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Geology and Nonrenewable Minerals Chapter 14. Core Case Study: Environmental Effects of Gold Mining  Gold producers South Africa Australia United States.

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Presentation on theme: "Geology and Nonrenewable Minerals Chapter 14. Core Case Study: Environmental Effects of Gold Mining  Gold producers South Africa Australia United States."— Presentation transcript:

1 Geology and Nonrenewable Minerals Chapter 14

2 Core Case Study: Environmental Effects of Gold Mining  Gold producers South Africa Australia United States Canada  Cyanide heap leaching- controversial Extremely toxic to birds and mammals Ponds can leak or overflow 2000: Collapse of a dam retaining a cyanide leach pond Impact on organisms and the environment

3 Gold Mine with Cyanide Leach Piles and Ponds in South Dakota, U.S.

4 GOLD IN GEORGIA  Has been found in 37 counties   “there’s gold in them thar hills”

5 14-1 What Are the Earth’s Major Geological Processes and Hazards?  Concept 14-1A Gigantic plates in the earth’s crust move very slowly atop the planet’s mantle, and wind and water move the matter from place to place across the earth’s surface.  Concept 14-1B Natural geological hazards such as earthquakes, tsunamis, volcanoes, and landslides can cause considerable damage.

6 The Earth Is a Dynamic Planet  What is geology? (dynamic processes that occur on the Earth’s surface and in its interior)  Three major concentric zones of the earth Core – solid inner core and liquid outer core Mantle Including the asthenosphere – partly melted rock that flows Crust Continental crust Oceanic crust: 71% of crust


8 Planet Earth: Lithosphere  Lithosphere - Earth’s crust  Thickness varies from 10 to 200 km 1. Oceanic crust – floor of deep ocean basins -Composed of basalt (igneous). Also iron, magnesium and calcium. -Thin (4-5 km) and young. 2. Continental crust -- forms continents. -Composed of granite (igneous). Also silicon, aluminum, sodium and potassium. -Thickness 35 to 70 km. -Old crust.

9 The Lithosphere The crust and the upper layer of the mantle together make up a zone of rigid, brittle rock called the Lithosphere.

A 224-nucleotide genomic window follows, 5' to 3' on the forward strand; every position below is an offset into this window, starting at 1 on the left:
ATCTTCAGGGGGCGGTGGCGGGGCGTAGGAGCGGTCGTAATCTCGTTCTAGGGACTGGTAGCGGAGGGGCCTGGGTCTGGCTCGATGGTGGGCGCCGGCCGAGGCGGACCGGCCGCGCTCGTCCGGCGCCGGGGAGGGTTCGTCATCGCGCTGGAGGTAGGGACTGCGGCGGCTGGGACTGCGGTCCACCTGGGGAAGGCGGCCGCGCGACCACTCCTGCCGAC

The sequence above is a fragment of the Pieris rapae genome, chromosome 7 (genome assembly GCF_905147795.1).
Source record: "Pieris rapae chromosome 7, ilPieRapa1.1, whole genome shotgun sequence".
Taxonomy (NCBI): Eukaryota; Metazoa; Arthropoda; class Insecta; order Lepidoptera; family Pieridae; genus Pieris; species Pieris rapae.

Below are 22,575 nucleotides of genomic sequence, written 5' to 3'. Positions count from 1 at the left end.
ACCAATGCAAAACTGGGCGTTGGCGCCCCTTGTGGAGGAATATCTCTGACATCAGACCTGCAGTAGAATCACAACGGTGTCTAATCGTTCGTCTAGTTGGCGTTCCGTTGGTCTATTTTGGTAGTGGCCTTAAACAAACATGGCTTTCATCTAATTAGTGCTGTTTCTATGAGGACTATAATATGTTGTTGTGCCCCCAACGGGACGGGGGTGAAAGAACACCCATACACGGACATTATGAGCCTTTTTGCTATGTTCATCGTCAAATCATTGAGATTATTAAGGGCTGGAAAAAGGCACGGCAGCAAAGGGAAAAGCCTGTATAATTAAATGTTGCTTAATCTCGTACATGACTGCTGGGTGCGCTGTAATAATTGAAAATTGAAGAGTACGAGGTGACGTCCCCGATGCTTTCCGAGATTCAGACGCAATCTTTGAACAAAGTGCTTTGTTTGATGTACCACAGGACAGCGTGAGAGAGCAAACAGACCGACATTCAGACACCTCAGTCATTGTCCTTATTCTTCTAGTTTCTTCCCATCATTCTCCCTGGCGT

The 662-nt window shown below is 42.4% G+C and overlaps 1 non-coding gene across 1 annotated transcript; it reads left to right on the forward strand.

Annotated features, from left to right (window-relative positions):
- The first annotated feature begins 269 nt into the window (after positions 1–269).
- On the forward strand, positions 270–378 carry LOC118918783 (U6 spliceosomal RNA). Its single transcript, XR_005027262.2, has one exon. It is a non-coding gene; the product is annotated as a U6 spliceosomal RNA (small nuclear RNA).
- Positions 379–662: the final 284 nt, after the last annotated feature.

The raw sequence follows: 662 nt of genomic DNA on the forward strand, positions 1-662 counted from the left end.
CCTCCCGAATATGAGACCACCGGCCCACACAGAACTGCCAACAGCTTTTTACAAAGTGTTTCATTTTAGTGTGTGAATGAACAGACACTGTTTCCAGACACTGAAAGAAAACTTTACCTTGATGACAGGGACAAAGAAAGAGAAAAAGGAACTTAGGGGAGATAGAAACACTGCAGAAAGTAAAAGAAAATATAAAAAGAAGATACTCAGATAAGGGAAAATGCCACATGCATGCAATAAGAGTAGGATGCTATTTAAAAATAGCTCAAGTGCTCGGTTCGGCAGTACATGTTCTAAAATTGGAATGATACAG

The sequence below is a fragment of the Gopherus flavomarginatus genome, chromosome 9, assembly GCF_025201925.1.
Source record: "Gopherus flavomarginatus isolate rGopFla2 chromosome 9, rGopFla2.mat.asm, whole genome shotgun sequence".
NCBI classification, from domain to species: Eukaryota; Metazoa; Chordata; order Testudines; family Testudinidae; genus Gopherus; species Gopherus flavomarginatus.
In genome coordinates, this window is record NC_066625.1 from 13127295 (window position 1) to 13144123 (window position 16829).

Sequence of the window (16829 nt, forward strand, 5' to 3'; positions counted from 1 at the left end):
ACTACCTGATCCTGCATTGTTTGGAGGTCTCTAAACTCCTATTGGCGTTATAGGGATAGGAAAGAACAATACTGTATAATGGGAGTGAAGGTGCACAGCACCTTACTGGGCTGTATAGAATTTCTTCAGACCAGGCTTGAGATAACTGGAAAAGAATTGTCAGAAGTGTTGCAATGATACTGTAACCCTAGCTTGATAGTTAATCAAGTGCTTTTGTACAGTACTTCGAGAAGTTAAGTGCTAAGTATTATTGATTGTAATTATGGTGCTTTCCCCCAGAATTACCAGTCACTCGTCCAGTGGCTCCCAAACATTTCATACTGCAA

10 The Crust The crust is composed of two rocks. The continental crust is mostly granite. The oceanic crust is basalt. Basalt is much denser than the granite. Because of this the less dense continents ride on the denser oceanic plates.

11 The Mantle The Mantle is the largest layer of the Earth. The middle mantle is composed of very hot dense rock that flows like asphalt under a heavy weight. The movement of the middle mantle (asthenosphere) is the reason that the crustal plates of the Earth move.

12 Convection Currents The middle mantle "flows" because of convection currents. Convection currents are caused by the very hot material at the deepest part of the mantle rising, then cooling and sinking again --repeating this cycle over and over.

13 Convection Currents The next time you heat anything like soup or water in a pan you can watch the convection currents move in the liquid. When the convection currents flow in the asthenosphere they also move the crust. The crust gets a free ride with these currents, like the cork in this illustration.

14 The Outer Core The core of the Earth is like a ball of very hot metals. The outer core is so hot that the metals in it are all in the liquid state. The outer core is composed of the melted metals of nickel and iron.

15 The Inner Core The inner core of the Earth has temperatures and pressures so great that the metals are squeezed together and are not able to move about like a liquid, but are forced to vibrate in place like a solid.

16 Let’s Review! What are the 3 concentric zones of the earth? CRUST, MANTLE AND CORE What is the main rock that comprises the continental crust? GRANITE What is the main rock that comprises the oceanic crust? BASALT

17 The crust and upper mantle make up the _____. LITHOSPHERE What makes the crustal plates move? CONVECTION CURRENTS The layer of the mantle that flows and is responsible for these convection currents is the _____. ASTHENOSPHERE

18 Fig. 14-2, p. 346 Volcanoes Folded mountain belt Abyssal floor Oceanic ridge Abyssal floor TrenchAbyssal plain Abyssal hills Craton Oceanic crust (lithosphere) Abyssal plain Continental shelf Continental slope Continental rise Mantle (lithosphere) Continental crust (lithosphere) Mantle (lithosphere) Mantle (asthenosphere)

19 The Earth Beneath Your Feet Is Moving (2)  Three types of boundaries between plates Divergent plates Magma Oceanic ridge and continental rift valleys Convergent plates Subduction Subduction zone Trench Transform fault; e.g., San Andreas fault

20 Fig. 14-3, p. 346 Spreading center Ocean trench Plate movement Subduction zone Oceanic crust Continental crust Material cools as it reaches the outer mantle Cold dense material falls back through mantle Hot material rising through the mantle Mantle convection cell Two plates move towards each other. One is subducted back into the mantle on a falling convection current. Mantle Hot outer core Inner core Plate movement